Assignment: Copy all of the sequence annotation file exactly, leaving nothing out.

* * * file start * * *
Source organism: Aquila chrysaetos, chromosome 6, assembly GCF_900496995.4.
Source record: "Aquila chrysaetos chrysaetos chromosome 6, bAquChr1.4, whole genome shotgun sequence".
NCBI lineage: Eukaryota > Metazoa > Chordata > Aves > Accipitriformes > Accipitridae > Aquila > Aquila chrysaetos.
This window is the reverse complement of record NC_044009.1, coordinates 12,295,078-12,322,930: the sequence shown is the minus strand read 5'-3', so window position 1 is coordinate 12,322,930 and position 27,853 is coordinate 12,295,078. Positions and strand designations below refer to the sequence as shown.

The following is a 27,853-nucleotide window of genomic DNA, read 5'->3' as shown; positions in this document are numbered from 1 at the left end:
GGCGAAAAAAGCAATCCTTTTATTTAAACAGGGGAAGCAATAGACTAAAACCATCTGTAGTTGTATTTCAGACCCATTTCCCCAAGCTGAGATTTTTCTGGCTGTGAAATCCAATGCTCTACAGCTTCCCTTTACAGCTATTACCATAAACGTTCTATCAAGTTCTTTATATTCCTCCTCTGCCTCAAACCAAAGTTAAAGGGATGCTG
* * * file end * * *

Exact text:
Source organism: Aquila chrysaetos, chromosome 6, assembly GCF_900496995.4.
Source record: "Aquila chrysaetos chrysaetos chromosome 6, bAquChr1.4, whole genome shotgun sequence".
NCBI lineage: Eukaryota > Metazoa > Chordata > Aves > Accipitriformes > Accipitridae > Aquila > Aquila chrysaetos.
This window is the reverse complement of record NC_044009.1, coordinates 12,295,078-12,322,930: the sequence shown is the minus strand read 5'-3', so window position 1 is coordinate 12,322,930 and position 27,853 is coordinate 12,295,078. Positions and strand designations below refer to the sequence as shown.

The following is a 27,853-nucleotide window of genomic DNA, read 5'->3' as shown; positions in this document are numbered from 1 at the left end:
GGCGAAAAAAGCAATCCTTTTATTTAAACAGGGGAAGCAATAGACTAAAACCATCTGTAGTTGTATTTCAGACCCATTTCCCCAAGCTGAGATTTTTCTGGCTGTGAAATCCAATGCTCTACAGCTTCCCTTTACAGCTATTACCATAAACGTTCTATCAAGTTCTTTATATTCCTCCTCTGCCTCAAACCAAAGTTAAAGGGATGCTG